The Ministry of Agriculture says it will initiate talks with the Treasury with the view to having the 16 per cent value-added tax (VAT) levied on vegetable seed abolished to make Kenya’s produce competitive in the market amid cheap imports.
Agriculture and Livestock Principal Secretary Harry Kimtai said the tax has made it expensive for farmers to engage in profitable business, especially in the wake of cheap imports from countries such as Tanzania.
He said they have engaged the Seed Trade Association of Kenya (STAK) on how the issue can be addressed and have agreed to have a meeting that will give recommendations.
Mr Kimtai said the high cost of seed locally has seen some farmers source the commodity from neighbouring countries even as they are not sure whether they meet the required standards.
“The Ministry of Agriculture will advise the National Treasury to consider removal of vegetable seed because that has proved to make farming costly for farmers,” said Mr Kimtai.
This comes just days after STAK raised concerns that Kenya’s tomatoes, onions and other vegetables cannot compete favourably with the cheap imports from Tanzania.
“There are a lot of vegetables coming to Kenya from Tanzania and that is because our product is uncompetitive in the market owing to the 16 per cent duty levied on seed,” said STAK chairman Humphrey Kiruaye.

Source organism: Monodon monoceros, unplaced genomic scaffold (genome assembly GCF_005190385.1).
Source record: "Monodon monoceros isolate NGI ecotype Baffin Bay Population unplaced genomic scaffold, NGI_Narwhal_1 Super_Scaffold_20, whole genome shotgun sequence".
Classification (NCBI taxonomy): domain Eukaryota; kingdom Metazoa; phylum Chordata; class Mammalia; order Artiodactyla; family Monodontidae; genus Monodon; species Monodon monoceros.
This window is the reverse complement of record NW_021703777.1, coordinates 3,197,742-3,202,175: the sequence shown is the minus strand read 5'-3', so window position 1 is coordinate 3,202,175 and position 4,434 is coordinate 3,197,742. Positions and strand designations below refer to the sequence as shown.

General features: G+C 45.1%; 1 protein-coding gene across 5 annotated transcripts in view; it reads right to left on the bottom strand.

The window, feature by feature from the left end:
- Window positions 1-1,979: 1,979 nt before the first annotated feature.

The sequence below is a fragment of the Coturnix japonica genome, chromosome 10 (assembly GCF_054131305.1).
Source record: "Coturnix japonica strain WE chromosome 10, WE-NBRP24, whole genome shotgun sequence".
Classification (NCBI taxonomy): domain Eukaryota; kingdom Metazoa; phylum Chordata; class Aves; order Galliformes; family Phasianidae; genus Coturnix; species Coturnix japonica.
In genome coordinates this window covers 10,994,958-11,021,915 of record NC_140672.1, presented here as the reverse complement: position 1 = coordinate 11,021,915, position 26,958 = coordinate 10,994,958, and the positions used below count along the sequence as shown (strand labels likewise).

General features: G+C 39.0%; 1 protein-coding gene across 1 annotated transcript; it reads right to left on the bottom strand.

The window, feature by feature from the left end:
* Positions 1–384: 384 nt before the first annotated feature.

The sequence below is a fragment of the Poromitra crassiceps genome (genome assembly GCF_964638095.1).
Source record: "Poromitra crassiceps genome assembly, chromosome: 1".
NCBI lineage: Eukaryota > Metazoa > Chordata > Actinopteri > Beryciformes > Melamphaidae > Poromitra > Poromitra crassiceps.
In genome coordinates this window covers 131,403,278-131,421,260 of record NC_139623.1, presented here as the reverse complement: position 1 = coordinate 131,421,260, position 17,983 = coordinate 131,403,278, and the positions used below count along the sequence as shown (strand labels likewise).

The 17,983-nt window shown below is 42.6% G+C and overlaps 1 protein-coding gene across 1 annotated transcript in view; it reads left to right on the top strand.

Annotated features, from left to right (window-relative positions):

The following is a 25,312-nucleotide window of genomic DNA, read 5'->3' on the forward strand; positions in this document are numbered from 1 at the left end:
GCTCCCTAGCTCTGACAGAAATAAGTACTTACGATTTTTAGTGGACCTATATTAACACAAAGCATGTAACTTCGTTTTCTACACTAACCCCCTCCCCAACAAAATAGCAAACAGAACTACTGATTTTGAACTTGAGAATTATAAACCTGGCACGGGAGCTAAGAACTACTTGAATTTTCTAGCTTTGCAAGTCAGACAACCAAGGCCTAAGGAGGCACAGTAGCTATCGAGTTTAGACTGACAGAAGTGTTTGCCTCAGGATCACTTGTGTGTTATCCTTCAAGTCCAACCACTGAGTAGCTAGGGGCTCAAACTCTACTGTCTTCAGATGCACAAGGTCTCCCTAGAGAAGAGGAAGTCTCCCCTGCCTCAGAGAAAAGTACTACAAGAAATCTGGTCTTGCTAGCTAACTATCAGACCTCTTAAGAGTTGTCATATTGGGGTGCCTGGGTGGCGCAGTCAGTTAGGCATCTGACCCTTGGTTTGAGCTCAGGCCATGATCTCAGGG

For instance, a kilo of tomato in Kenya is selling at Sh40 while the one procured from Tanzania will trade at Sh30.
Locally produced onions sell at Sh63 while those imported from the neighbouring state are going for Sh55.
The seed processors argued that Tanzania does not charge taxes on their seed, making their vegetables cheaper in the market.
Tanzania, under the East African Community protocol, is allowed to export goods to Kenya duty-free.
The call to abolish the 16 per cent duty on vegetables comes at a time when President William Ruto has given the Kenya Revenue Authority a target on tax collections.
The President announced that his administration expects to collect Sh3 trillion in taxes by next year and double that in the next five years.